Living with N-ERD

A life-changing diagnosis

Living with N-ERD can be a challenge. For most of us, coming to terms with the fact that we have a chronic condition is disheartening. Many of us enjoyed good health before developing N-ERD. Many of us are in the prime of our lives enjoying good health when everything suddenly goes downhill. N-ERD is a frustrating disease to manage because it can be difficult to find a doctor who understands the disease and how to treat it. Most of us see several doctors before being diagnosed, and even then, the doctor who diagnoses us may not know the best treatments. Steps to Take; Learn about the disease so that you can be your own advocate. If you haven’t been offered helpful treatments, seeing an expert on the disease could make a big difference for you.

 

N-ERD can be dangerous

There is a real risk of life-threatening reactions with N-ERD. It is not uncommon for N-ERD patients to accidentally ingest NSAID containing medications. Many patients are never provided with basic tools such as a list of medications that must be avoided. There are hundreds of over-the-counter medications that contain NSAIDs and it’s not always an easy task understanding what medications are safe for us. Patients often face significant anxiety about taking new medications and have a sense that they can’t trust their doctor to know what medications are safe for them. This anxiety is not unfounded – research has found that many patients have been prescribed NSAID containing medications by a doctor despite being diagnosed with N-ERD. Due to a lack of awareness of N-ERD, doctors who don’t specialize in the disease are not always familiar with which medications are safe for us.

 

Steps to Take; Be your own advocate. Print the list of medications to avoid and provide a copy to every doctor who treats you. Read labels on over-the-counter medications carefully. There is a printable wallet card available that you can carry with you. Having this information easily accessible in an emergency situation could be lifesaving. Printable versions of the medication list and wallet card are available on The Samter’s Society website.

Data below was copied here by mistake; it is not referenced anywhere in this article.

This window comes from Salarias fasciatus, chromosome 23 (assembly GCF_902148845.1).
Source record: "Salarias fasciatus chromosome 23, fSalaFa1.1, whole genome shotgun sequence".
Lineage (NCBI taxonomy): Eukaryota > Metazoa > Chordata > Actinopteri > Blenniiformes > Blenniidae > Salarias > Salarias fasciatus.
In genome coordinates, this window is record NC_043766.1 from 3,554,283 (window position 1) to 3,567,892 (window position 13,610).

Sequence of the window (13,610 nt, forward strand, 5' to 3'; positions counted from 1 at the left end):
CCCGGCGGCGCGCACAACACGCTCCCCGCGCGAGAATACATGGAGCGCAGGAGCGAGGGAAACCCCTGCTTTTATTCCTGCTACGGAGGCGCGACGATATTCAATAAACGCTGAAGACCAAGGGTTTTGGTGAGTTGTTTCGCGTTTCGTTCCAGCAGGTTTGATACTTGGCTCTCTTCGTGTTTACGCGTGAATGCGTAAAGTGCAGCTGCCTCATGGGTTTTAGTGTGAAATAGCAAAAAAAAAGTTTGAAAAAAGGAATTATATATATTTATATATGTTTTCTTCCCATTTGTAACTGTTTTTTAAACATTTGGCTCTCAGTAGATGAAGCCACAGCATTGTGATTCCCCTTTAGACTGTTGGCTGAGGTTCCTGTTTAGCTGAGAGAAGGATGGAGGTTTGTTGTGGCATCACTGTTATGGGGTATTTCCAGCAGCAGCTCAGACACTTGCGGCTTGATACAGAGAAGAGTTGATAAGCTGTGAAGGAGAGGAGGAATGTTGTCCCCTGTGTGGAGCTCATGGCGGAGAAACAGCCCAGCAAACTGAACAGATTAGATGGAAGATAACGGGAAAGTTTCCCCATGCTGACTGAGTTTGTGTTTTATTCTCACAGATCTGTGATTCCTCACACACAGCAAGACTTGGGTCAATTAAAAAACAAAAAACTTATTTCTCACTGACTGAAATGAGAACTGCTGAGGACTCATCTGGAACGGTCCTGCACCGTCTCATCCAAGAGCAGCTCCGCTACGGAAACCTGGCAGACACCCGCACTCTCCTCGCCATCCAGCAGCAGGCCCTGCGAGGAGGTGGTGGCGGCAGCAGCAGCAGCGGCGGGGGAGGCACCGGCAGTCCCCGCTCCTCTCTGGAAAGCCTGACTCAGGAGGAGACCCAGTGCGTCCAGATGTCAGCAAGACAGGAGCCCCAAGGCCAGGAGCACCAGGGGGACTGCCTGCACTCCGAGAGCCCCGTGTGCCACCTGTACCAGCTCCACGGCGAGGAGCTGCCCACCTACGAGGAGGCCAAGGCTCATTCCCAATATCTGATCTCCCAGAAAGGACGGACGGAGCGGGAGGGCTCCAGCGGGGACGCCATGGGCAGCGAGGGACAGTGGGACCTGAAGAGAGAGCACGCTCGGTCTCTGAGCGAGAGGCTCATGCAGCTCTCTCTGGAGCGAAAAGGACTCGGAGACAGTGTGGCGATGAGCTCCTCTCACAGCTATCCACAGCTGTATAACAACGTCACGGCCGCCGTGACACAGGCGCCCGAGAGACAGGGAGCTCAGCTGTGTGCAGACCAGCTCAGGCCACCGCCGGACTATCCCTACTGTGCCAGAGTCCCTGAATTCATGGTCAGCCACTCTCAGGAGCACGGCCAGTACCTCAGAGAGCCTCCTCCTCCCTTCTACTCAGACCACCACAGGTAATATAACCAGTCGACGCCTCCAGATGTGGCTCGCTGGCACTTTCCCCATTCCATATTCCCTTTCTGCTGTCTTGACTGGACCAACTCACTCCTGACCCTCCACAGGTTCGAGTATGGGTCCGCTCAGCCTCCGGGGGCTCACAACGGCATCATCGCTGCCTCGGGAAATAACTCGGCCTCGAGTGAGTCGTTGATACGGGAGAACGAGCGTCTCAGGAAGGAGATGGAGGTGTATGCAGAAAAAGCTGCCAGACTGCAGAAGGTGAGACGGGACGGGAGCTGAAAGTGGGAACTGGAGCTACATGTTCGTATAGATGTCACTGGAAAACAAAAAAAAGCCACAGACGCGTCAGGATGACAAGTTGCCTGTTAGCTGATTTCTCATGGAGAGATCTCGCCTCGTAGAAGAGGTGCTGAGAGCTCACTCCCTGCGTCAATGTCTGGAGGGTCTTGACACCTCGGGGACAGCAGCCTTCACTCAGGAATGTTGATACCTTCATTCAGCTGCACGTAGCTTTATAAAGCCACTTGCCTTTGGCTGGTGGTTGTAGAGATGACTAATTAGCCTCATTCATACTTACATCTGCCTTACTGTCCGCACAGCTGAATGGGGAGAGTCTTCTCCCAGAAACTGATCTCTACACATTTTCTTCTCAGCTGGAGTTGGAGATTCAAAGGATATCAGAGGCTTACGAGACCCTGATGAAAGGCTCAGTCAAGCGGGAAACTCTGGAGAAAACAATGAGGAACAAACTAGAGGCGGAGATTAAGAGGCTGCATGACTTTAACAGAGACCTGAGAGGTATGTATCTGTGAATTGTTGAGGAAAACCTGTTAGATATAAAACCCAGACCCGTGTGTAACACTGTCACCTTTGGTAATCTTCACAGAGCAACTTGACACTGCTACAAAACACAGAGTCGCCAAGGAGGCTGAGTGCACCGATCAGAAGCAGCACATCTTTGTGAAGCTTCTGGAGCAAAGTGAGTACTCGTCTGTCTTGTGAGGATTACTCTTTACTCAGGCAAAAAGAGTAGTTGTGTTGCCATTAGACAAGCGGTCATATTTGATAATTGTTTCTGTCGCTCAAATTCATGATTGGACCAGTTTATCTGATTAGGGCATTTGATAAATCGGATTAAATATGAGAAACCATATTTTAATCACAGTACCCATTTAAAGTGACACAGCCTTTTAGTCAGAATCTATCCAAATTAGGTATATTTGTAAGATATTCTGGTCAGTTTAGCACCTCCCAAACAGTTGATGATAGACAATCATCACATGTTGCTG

Most common medications to avoid

Aspirin - Excedrin, Alka-Seltzer, Anadin

Ibuprofen - Motrin, Advil, Brufen

Naproxen - Aleve, Anaprox

Salsalate - Amigesic, Salflex, Argesic

Flurbiprofen - Ansaid

Ketorolac - Toradol

Diclofenac – Arthrotec, Voltarol

 

What pain medications can I take?

Acetaminophen (paracetamol) is a safer choice for pain relief than aspirin or other NSAIDs, but it can still provoke reactions in some N-ERD patients, particularly when used at high doses. Research has found that 34% of N-ERD patients will have reactions to doses of acetaminophen 1000mg or higher. These reactions are typically milder than reactions to other NSAIDs, but severe reactions have also occurred. If other pain relief options are needed, COX-2 inhibiting medications like Celebrex (celecoxib) are considered safe for N-ERD.

 

People don't understand

Having a disease that so few people know about can be isolating. It's common for N-ERD patients to feel frustrated when trying to explain this disease to others. N-ERD is not an autoimmune disease, but in many ways, it is more similar to one than an allergic disorder. Most people who have allergies cannot identify with the intense inflammation that we experience on a daily basis. The name of the disease can confuse people. Many people hear “aspirin-exacerbated” and think that as long as aspirin is avoided symptoms should be under control. Every N-ERD patients know that this isn’t the case, but it can be a difficult thing to explain to other people. It’s a chronic immune disorder and avoiding aspirin and NSAIDs does not treat it.